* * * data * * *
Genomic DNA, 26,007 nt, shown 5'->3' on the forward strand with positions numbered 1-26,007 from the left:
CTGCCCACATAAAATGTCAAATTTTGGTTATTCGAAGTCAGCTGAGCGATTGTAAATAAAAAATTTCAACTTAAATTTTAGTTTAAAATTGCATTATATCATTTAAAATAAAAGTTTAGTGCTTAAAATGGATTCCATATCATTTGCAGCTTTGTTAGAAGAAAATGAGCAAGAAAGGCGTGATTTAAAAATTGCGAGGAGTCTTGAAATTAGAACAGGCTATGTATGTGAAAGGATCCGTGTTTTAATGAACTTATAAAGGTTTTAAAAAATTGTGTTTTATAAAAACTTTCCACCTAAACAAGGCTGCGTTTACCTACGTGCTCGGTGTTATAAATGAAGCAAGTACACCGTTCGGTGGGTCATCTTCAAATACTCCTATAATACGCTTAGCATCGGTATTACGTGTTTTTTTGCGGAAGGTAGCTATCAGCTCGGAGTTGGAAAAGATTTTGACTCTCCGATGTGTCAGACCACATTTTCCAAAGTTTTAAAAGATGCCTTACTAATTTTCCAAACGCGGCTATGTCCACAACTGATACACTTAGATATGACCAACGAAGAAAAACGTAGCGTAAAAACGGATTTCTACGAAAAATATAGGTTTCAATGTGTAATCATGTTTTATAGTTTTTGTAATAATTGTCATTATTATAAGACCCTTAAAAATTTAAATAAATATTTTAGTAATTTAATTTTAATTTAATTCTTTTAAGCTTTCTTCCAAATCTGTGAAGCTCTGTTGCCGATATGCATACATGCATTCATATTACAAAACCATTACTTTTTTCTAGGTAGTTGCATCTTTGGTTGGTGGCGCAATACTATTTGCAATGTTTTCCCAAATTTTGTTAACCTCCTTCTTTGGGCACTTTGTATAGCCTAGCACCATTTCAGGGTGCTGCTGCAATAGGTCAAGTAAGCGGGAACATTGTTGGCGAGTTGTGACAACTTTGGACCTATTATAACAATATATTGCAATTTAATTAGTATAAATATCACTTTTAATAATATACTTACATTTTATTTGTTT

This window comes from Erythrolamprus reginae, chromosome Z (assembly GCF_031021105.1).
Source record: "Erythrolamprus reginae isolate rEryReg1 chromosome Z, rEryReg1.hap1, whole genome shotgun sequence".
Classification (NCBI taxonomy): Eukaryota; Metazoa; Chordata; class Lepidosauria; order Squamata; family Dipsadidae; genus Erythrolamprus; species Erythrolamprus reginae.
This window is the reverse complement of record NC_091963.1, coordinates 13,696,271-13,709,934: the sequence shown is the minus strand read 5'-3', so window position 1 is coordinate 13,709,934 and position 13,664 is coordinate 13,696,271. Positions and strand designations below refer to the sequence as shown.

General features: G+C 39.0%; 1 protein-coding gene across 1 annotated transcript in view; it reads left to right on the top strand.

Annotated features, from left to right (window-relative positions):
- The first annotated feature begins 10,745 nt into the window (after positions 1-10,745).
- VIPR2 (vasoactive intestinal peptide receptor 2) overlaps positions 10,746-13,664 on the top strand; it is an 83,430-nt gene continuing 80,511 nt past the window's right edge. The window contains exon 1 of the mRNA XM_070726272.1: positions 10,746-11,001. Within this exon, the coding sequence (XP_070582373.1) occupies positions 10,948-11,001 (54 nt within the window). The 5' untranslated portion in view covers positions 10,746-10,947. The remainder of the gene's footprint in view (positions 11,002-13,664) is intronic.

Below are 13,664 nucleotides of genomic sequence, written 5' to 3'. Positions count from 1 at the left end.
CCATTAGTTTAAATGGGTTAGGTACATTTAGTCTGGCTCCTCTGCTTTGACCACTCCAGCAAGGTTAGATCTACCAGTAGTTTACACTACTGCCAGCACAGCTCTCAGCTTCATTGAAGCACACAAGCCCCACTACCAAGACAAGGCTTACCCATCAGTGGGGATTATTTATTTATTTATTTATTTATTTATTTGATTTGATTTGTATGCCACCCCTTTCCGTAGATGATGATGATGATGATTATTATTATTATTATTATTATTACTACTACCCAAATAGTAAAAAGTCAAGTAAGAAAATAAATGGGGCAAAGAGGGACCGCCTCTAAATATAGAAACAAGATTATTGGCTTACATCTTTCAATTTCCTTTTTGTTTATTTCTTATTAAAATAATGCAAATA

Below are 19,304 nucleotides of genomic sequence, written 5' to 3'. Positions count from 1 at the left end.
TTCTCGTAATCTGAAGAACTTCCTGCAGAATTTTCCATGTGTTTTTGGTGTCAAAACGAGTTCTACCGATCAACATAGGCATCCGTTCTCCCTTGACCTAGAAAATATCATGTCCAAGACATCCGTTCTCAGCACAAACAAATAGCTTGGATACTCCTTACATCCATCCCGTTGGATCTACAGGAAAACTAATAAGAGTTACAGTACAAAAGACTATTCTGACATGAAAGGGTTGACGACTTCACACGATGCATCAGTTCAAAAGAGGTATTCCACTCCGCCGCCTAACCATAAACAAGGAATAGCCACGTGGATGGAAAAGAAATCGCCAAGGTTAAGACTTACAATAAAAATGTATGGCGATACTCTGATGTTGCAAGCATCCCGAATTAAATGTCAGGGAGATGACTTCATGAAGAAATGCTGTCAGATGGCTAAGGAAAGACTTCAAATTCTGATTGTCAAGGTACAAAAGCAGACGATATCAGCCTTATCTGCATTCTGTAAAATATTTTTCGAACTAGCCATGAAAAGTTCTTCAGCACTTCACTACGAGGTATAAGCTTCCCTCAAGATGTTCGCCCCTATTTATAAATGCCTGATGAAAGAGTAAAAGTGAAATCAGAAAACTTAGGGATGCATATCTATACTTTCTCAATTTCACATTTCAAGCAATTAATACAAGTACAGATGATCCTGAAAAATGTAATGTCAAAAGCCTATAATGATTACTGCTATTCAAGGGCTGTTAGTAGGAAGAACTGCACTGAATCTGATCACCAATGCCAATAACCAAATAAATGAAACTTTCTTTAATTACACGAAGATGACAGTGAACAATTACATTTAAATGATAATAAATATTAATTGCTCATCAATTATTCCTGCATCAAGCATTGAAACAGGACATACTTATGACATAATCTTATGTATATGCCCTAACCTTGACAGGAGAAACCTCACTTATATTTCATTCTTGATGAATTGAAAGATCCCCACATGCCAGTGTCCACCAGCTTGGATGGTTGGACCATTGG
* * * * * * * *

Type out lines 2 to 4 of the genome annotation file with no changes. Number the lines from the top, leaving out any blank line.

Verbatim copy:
CTGCCCACATAAAATGTCAAATTTTGGTTATTCGAAGTCAGCTGAGCGATTGTAAATAAAAAATTTCAACTTAAATTTTAGTTTAAAATTGCATTATATCATTTAAAATAAAAGTTTAGTGCTTAAAATGGATTCCATATCATTTGCAGCTTTGTTAGAAGAAAATGAGCAAGAAAGGCGTGATTTAAAAATTGCGAGGAGTCTTGAAATTAGAACAGGCTATGTATGTGAAAGGATCCGTGTTTTAATGAACTTATAAAGGTTTTAAAAAATTGTGTTTTATAAAAACTTTCCACCTAAACAAGGCTGCGTTTACCTACGTGCTCGGTGTTATAAATGAAGCAAGTACACCGTTCGGTGGGTCATCTTCAAATACTCCTATAATACGCTTAGCATCGGTATTACGTGTTTTTTTGCGGAAGGTAGCTATCAGCTCGGAGTTGGAAAAGATTTTGACTCTCCGATGTGTCAGACCACATTTTCCAAAGTTTTAAAAGATGCCTTACTAATTTTCCAAACGCGGCTATGTCCACAACTGATACACTTAGATATGACCAACGAAGAAAAACGTAGCGTAAAAACGGATTTCTACGAAAAATATAGGTTTCAATGTGTAATCATGTTTTATAGTTTTTGTAATAATTGTCATTATTATAAGACCCTTAAAAATTTAAATAAATATTTTAGTAATTTAATTTTAATTTAATTCTTTTAAGCTTTCTTCCAAATCTGTGAAGCTCTGTTGCCGATATGCATACATGCATTCATATTACAAAACCATTACTTTTTTCTAGGTAGTTGCATCTTTGGTTGGTGGCGCAATACTATTTGCAATGTTTTCCCAAATTTTGTTAACCTCCTTCTTTGGGCACTTTGTATAGCCTAGCACCATTTCAGGGTGCTGCTGCAATAGGTCAAGTAAGCGGGAACATTGTTGGCGAGTTGTGACAACTTTGGACCTATTATAACAATATATTGCAATTTAATTAGTATAAATATCACTTTTAATAATATACTTACATTTTATTTGTTT

This window comes from Erythrolamprus reginae, chromosome Z (assembly GCF_031021105.1).
Source record: "Erythrolamprus reginae isolate rEryReg1 chromosome Z, rEryReg1.hap1, whole genome shotgun sequence".